Wednesday, March 20, 2013

Thank you Evernote!

The fantastic news in the saga of working to reclaim my wife's Evernote account has a very happy ending. In working with the Evernote support team (which is incredibly helpful) it appeared that the only option was to create a brand new Evernote account and then import the notes that were sync'd on her laptop. This was a less than ideal solution because it meant her old account would be orphaned and accessible to the person who owned the email address I mistakenly used when registering her account. Because of this I've been delaying setting up my wife's new Evernote account.

You can't imagine my happiness when I fired up Evernote on her laptop this morning and was directed to the web to reset her password. On the page where there used to be just a "An email has been sent" message, there was a "I didn't get the email" button. That took me through a new 'account recovery' flow that allowed me to reclaim my wife's original account (rather than create a new one). Basically, I had to enter the email address I had used to register the account as well as my wife's username and old password. From there I could reset the password. Now that I had reclaimed the account, I went in and fixed my email mistake so I won't get stuck in this situation again:)


Tuesday, March 12, 2013

Another reason to get rid of passwords

This morning I had a very unpleasant experience regarding passwords. A couple years ago I set up an Evernote account for my wife (I had recently given her an iPad). With the recent evernote hack and exposure, I wanted to help her reset her password and get her iPad and laptop apps back in a working order. This should be a very simple and straight forward process... except for one minor problem that has effectively locked my wife out of her account.

The problem? I accidentally registered her account with the wrong email address. My wife uses an email provider that supports multiple email domains and without thinking I used the wrong domain. Now it appears that Evernote has chosen to only support resetting passwords via an email message and that, using an email address that was never verified. So my wife can ask for as many "reset emails" as she wants, but she will never receive them and Evernote does not appear to provide any other mechanism to reset a password.

While I'm very frustrated with my own mistake in setting up the account, I can't believe that Evernote would allow password reset flows with unverified email addresses.

Monday, January 28, 2013

OpenID Foundation Community Board Election

Wow! A year has passed and once again the OpenID Foundation is holding an election for 5 new Community Board members. This is a great opportunity to participate in an organization that is making a difference in consumer facing identity standards. I'm excited about the opportunities for both Account Chooser (simplifying the user experience) and OpenID Connect (expanding the set of use cases for federated identity). I am again running for one of the community board seats and would greatly appreciate your vote.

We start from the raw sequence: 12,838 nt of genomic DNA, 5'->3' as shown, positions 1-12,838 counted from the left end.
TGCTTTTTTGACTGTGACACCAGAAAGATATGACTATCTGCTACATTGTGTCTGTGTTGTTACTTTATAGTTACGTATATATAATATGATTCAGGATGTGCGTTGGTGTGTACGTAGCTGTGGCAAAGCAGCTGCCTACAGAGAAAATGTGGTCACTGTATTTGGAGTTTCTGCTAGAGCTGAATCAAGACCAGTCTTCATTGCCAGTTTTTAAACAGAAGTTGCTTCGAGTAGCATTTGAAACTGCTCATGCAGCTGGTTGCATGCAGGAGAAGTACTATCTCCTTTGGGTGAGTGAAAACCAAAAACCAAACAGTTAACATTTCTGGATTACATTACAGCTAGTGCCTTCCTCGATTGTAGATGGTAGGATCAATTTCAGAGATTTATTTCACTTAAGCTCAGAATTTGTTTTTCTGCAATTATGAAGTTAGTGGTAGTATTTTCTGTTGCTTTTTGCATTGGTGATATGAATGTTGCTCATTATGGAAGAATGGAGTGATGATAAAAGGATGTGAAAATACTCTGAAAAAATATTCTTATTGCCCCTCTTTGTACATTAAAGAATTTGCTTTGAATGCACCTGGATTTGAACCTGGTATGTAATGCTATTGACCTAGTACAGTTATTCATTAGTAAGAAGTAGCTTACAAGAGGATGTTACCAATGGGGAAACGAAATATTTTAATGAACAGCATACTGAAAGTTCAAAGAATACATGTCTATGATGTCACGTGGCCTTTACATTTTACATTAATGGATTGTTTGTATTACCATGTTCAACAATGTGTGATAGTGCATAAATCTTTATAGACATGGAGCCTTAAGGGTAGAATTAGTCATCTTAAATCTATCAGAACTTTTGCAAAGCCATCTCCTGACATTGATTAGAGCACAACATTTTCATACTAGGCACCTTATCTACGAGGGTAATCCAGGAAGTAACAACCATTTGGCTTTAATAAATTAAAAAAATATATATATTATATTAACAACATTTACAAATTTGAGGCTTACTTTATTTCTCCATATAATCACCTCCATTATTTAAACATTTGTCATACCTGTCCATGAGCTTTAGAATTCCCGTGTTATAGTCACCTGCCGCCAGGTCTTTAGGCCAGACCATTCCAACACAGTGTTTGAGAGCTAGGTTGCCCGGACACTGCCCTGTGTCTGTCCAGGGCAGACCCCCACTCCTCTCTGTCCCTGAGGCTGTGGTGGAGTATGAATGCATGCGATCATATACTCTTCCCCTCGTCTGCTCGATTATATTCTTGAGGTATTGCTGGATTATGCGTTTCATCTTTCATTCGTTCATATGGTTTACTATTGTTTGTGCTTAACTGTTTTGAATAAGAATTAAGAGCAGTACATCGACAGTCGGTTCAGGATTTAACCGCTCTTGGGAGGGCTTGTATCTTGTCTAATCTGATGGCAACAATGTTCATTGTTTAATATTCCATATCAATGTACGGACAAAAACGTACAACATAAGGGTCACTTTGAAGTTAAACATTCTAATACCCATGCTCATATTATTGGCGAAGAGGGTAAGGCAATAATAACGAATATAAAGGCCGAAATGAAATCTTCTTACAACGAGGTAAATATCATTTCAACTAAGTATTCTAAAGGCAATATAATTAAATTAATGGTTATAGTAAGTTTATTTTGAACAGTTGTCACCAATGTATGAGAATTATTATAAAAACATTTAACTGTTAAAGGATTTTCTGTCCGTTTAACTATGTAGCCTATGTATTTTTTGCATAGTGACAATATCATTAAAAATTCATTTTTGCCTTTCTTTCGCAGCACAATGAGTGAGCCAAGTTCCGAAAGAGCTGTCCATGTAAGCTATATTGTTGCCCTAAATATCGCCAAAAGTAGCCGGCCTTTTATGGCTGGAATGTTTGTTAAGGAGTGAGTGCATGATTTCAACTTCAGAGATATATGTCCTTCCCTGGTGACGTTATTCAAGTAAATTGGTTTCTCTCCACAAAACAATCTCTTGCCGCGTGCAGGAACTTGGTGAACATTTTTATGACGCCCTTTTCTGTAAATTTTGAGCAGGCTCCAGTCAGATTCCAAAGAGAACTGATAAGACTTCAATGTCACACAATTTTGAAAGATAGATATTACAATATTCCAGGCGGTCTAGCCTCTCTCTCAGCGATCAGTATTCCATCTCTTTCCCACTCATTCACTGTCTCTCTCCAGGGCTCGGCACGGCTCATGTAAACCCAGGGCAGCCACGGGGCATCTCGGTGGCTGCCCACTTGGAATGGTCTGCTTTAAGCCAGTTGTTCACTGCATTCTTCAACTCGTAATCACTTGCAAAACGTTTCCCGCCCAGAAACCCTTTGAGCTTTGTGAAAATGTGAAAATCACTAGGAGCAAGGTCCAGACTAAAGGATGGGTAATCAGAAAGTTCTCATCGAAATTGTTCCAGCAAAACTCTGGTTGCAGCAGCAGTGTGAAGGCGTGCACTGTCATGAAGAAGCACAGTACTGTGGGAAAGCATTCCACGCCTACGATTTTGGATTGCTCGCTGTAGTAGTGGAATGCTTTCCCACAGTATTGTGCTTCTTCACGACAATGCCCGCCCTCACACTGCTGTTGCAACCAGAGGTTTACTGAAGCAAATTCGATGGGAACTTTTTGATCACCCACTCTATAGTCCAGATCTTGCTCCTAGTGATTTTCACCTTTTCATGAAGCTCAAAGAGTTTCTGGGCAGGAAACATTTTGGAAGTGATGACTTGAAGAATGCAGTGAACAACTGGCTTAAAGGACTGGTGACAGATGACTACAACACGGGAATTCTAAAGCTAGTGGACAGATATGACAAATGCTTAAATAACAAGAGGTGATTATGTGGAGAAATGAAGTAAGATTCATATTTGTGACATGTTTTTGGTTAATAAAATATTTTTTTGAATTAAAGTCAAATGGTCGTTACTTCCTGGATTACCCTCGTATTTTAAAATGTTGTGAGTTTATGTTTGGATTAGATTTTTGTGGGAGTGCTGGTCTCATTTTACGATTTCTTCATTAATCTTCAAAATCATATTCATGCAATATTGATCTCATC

If you are not a member, joining the OpenID Foundation is easy and only costs $25/year. Here is my nomination statement.
I am the Chief Architect for Consumer Identities at AOL Inc. and a long time OpenID supporter. My history starts with AOL (my employer) being one of the first major identity providers to support OpenID 1.0. I have contributed to the OpenID 2.0 specification along with a number of the OpenID 2.0 extensions. I’m now an active contributor to the OpenID
Connect specifications. In addition, I have experience participating in a number of industry standards organizations (OIDF, IETF, OASIS, Kantara Initiative) working on identity related protocols and specifications.

I am very excited about the technology currently under development within the OpenID Foundation such as Account Chooser and OpenID Connect. Account Chooser has the opportunity to significantly simplify the login experience for many of today's internet users. In concert with Account Chooser, OpenID Connect addresses a very broad range of both social and enterprise use cases. Keeping Authentication separate from Authorization is important to the development of user flows that truly scale. In addition, allowing for both Authentication and Authorization in the same flow will streamline federated identity experiences.

As a community member of the OpenID Foundation board, I will work to ensure both technical excellence in the specifications and broad adoption of the OpenID protocols.

For broad adoption of OpenID Connect and Account Chooser, we need have deployment by early adopters as well as show business value to both Identity Providers and Relying Parties. In addition, we need to define best practices for new user flows introduced by identity federation such as account recovery, temporary access (when the user's IdP is "down") and forgotten IdP. These are areas of focus for me in the coming year.
To vote just click here!